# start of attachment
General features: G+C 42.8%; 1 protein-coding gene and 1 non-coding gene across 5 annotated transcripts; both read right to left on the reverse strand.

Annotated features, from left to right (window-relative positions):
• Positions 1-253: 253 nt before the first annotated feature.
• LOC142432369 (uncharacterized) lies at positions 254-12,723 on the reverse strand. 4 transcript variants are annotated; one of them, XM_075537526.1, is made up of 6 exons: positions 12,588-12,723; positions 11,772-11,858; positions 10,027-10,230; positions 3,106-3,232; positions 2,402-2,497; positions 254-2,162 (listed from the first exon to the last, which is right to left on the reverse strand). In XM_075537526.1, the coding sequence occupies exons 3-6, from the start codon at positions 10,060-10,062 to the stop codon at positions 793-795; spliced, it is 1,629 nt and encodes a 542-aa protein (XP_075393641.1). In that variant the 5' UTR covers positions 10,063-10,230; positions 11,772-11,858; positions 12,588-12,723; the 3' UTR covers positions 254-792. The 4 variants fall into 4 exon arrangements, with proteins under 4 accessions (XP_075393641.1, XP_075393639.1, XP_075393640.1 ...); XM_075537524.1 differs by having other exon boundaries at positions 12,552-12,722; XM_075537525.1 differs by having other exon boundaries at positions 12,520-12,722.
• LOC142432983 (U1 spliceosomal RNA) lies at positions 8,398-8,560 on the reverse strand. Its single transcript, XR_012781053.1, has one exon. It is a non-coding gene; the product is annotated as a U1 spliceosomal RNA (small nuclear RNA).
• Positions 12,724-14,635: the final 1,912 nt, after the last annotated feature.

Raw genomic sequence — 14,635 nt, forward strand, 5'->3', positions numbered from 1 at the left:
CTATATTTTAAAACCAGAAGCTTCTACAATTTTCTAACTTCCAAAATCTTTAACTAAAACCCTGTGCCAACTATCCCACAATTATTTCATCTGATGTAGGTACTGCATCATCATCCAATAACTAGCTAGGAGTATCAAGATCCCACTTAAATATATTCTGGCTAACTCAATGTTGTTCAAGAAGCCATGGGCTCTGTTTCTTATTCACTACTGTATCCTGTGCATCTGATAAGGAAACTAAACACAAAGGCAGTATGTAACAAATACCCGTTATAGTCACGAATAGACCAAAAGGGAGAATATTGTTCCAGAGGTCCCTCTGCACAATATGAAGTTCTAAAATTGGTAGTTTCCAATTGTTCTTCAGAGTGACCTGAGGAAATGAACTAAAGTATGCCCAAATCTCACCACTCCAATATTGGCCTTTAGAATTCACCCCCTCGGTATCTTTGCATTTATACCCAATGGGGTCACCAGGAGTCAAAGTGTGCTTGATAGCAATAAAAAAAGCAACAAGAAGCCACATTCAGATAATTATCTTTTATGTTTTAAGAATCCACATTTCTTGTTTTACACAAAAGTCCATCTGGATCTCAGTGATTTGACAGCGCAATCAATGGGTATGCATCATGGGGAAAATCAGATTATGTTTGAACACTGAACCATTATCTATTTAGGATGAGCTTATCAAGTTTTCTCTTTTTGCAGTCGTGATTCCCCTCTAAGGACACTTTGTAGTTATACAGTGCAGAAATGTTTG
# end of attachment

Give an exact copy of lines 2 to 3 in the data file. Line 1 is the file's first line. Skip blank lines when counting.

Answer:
Annotated features, from left to right (window-relative positions):
• Positions 1-253: 253 nt before the first annotated feature.